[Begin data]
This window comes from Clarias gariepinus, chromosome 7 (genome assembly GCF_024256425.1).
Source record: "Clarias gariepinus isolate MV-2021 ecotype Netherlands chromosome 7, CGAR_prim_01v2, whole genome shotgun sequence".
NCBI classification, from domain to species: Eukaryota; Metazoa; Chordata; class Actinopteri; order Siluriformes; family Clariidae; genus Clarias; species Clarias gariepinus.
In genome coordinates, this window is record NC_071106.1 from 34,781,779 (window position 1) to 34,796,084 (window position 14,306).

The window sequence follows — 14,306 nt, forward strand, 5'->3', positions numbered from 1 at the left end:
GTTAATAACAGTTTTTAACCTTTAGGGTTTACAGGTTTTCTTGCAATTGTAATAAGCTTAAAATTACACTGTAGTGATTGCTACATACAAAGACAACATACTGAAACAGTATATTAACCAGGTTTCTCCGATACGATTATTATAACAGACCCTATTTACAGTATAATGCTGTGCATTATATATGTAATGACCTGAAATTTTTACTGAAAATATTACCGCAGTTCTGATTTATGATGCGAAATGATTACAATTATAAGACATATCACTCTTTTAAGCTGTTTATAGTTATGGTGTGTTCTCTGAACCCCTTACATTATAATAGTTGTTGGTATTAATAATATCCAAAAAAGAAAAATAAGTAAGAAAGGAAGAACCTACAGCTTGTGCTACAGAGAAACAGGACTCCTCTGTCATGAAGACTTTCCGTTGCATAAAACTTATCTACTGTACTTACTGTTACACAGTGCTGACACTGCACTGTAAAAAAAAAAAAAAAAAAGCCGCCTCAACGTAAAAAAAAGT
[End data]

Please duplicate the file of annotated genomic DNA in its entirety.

This window comes from Clarias gariepinus, chromosome 7 (genome assembly GCF_024256425.1).
Source record: "Clarias gariepinus isolate MV-2021 ecotype Netherlands chromosome 7, CGAR_prim_01v2, whole genome shotgun sequence".
NCBI classification, from domain to species: Eukaryota; Metazoa; Chordata; class Actinopteri; order Siluriformes; family Clariidae; genus Clarias; species Clarias gariepinus.
In genome coordinates, this window is record NC_071106.1 from 34,781,779 (window position 1) to 34,796,084 (window position 14,306).

The window sequence follows — 14,306 nt, forward strand, 5'->3', positions numbered from 1 at the left end:
GTTAATAACAGTTTTTAACCTTTAGGGTTTACAGGTTTTCTTGCAATTGTAATAAGCTTAAAATTACACTGTAGTGATTGCTACATACAAAGACAACATACTGAAACAGTATATTAACCAGGTTTCTCCGATACGATTATTATAACAGACCCTATTTACAGTATAATGCTGTGCATTATATATGTAATGACCTGAAATTTTTACTGAAAATATTACCGCAGTTCTGATTTATGATGCGAAATGATTACAATTATAAGACATATCACTCTTTTAAGCTGTTTATAGTTATGGTGTGTTCTCTGAACCCCTTACATTATAATAGTTGTTGGTATTAATAATATCCAAAAAAGAAAAATAAGTAAGAAAGGAAGAACCTACAGCTTGTGCTACAGAGAAACAGGACTCCTCTGTCATGAAGACTTTCCGTTGCATAAAACTTATCTACTGTACTTACTGTTACACAGTGCTGACACTGCACTGTAAAAAAAAAAAAAAAAAAGCCGCCTCAACGTAAAAAAAAGT